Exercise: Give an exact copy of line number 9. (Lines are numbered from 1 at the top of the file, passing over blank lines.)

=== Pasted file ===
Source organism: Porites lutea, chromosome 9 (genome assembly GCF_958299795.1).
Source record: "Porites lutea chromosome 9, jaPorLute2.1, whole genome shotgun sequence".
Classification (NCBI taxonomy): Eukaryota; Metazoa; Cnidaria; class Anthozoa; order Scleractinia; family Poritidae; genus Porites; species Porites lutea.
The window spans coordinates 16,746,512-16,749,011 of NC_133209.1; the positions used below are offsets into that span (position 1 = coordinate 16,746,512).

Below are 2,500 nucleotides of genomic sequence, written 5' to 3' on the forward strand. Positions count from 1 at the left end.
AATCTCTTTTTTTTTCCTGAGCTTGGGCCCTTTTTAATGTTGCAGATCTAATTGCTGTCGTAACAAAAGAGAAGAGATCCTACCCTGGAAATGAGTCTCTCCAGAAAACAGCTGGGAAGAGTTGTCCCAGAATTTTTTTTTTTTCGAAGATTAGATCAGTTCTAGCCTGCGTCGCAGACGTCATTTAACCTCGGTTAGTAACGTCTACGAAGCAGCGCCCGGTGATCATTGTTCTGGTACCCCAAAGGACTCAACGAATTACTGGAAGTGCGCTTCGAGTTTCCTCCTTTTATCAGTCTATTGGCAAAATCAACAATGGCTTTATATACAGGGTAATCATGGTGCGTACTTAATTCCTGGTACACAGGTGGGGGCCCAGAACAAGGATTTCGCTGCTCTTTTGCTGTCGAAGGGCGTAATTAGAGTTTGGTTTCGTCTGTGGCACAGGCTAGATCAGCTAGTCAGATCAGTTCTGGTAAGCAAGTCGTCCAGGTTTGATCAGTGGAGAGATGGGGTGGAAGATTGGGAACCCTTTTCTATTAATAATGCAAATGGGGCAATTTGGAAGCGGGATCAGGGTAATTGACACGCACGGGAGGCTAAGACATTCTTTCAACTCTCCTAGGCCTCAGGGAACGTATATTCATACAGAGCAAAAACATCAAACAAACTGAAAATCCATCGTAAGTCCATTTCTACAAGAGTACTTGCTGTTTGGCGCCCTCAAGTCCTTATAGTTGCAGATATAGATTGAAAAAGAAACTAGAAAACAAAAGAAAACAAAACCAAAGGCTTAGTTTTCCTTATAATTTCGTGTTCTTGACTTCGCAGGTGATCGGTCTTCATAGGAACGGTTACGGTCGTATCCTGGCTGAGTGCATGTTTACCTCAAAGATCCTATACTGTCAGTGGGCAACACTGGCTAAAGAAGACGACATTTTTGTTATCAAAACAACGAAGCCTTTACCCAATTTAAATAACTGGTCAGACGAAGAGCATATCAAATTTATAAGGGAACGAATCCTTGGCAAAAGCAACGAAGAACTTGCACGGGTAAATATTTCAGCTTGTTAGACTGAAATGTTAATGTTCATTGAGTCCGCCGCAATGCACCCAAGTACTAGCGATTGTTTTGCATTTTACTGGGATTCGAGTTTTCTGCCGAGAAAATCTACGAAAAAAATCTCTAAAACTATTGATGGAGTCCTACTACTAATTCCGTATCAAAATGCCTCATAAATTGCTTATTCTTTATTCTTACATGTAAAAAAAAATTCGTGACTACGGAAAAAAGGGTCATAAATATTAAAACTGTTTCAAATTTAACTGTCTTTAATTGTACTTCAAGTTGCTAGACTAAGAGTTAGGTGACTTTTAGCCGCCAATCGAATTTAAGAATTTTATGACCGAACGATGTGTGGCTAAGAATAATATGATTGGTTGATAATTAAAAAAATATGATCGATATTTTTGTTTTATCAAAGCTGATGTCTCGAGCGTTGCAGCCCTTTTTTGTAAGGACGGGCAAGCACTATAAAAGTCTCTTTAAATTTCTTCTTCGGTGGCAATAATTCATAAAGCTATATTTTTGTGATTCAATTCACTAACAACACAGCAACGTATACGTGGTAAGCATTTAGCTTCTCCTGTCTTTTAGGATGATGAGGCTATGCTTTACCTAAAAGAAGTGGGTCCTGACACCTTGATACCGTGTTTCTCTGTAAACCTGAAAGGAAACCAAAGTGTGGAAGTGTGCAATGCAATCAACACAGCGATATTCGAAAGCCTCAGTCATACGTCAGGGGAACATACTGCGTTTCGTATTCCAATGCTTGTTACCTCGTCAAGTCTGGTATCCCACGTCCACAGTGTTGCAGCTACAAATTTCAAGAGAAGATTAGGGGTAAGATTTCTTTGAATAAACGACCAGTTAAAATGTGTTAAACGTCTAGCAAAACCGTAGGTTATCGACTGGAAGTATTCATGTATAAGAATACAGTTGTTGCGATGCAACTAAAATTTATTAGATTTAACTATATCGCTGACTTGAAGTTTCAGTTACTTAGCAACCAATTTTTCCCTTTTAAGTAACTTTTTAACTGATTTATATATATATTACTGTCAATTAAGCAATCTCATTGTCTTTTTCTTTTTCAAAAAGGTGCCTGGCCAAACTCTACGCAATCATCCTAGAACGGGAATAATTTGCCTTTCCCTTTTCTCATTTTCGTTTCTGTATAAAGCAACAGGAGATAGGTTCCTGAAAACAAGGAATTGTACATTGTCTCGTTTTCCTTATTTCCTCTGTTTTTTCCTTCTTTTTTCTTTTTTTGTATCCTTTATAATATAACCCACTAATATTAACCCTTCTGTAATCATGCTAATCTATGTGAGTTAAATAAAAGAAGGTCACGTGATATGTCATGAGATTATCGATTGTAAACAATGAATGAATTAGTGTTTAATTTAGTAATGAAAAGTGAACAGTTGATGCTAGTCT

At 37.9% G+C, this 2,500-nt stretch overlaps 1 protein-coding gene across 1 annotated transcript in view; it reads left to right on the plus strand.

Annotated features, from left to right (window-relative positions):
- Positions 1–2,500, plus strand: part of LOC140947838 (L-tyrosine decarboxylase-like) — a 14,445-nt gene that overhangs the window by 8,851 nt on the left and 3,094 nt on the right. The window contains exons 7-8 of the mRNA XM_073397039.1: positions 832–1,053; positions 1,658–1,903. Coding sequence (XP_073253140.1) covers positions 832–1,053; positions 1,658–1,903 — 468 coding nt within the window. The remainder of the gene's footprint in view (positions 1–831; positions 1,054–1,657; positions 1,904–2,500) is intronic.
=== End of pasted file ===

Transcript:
- Positions 1–2,500, plus strand: part of LOC140947838 (L-tyrosine decarboxylase-like) — a 14,445-nt gene that overhangs the window by 8,851 nt on the left and 3,094 nt on the right. The window contains exons 7-8 of the mRNA XM_073397039.1: positions 832–1,053; positions 1,658–1,903. Coding sequence (XP_073253140.1) covers positions 832–1,053; positions 1,658–1,903 — 468 coding nt within the window. The remainder of the gene's footprint in view (positions 1–831; positions 1,054–1,657; positions 1,904–2,500) is intronic.